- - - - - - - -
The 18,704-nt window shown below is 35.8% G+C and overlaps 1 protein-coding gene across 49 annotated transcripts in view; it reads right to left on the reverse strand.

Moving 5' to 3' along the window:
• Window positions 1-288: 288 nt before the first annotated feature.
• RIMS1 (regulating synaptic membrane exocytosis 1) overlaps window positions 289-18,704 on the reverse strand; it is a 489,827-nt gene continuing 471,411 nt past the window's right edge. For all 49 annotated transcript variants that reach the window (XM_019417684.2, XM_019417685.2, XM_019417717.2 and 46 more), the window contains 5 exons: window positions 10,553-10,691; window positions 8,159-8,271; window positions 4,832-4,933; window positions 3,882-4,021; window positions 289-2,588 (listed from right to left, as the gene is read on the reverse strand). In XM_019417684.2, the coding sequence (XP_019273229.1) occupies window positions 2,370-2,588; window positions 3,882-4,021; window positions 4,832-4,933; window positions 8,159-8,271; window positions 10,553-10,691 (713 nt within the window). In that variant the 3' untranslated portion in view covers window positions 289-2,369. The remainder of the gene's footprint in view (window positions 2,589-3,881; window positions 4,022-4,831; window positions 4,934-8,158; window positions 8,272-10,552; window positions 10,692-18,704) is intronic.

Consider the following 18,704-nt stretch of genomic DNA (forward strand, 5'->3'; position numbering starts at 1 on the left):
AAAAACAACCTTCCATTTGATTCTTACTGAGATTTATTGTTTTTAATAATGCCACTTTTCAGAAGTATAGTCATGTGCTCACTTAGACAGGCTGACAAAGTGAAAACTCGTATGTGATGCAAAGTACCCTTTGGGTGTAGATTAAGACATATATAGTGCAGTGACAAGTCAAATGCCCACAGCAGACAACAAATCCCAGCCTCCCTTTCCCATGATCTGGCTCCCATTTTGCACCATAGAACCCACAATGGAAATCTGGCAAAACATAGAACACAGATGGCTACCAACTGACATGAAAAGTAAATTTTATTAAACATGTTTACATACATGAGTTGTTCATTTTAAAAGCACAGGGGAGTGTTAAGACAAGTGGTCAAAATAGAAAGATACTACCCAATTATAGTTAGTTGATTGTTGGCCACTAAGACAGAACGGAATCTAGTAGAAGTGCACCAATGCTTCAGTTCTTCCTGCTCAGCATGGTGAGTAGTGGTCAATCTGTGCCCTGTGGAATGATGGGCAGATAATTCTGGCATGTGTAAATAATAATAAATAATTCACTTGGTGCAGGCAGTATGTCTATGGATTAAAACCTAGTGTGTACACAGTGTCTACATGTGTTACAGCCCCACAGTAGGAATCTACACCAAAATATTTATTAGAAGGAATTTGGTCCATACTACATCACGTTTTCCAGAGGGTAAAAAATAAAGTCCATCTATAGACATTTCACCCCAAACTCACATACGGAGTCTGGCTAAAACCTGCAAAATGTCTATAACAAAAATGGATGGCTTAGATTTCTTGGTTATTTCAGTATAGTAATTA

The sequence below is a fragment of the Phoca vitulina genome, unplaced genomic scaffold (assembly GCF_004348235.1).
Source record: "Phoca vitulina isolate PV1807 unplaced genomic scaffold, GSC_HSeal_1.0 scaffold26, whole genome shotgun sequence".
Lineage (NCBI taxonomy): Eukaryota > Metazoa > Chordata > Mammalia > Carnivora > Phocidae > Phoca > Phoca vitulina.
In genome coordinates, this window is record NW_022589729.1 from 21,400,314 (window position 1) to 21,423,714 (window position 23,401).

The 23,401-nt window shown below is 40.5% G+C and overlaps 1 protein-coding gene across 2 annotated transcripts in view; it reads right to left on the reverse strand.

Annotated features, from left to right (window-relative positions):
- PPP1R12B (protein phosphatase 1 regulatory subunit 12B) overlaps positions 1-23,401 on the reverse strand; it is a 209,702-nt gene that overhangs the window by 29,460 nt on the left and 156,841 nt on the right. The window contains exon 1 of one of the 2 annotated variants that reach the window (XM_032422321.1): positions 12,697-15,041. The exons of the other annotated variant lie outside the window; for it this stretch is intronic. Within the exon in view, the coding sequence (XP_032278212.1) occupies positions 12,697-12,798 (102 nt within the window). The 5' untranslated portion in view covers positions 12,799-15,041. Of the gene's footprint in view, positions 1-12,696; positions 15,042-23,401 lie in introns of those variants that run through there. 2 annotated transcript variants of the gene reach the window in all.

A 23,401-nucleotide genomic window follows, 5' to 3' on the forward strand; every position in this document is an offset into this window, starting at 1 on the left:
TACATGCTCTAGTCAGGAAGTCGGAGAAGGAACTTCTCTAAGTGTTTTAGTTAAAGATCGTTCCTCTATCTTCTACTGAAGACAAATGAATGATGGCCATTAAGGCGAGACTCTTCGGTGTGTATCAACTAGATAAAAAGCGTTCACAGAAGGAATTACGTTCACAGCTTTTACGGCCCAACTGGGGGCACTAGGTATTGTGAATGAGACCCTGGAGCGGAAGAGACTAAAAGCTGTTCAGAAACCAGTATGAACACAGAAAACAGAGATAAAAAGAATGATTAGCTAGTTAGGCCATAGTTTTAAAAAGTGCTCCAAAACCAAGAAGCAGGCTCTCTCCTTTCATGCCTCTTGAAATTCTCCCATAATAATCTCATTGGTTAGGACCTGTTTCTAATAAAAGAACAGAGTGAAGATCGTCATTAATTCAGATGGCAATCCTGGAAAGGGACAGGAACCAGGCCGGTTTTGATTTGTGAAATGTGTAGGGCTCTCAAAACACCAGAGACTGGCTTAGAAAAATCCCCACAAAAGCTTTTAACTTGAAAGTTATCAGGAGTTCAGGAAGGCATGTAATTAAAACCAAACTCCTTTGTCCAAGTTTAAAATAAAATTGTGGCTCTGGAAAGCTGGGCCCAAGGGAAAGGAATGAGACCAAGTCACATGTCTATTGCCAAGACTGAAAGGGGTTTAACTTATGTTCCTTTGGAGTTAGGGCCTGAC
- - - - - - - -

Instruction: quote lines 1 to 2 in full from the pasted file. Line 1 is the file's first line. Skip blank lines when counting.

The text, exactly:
The 18,704-nt window shown below is 35.8% G+C and overlaps 1 protein-coding gene across 49 annotated transcripts in view; it reads right to left on the reverse strand.

Moving 5' to 3' along the window: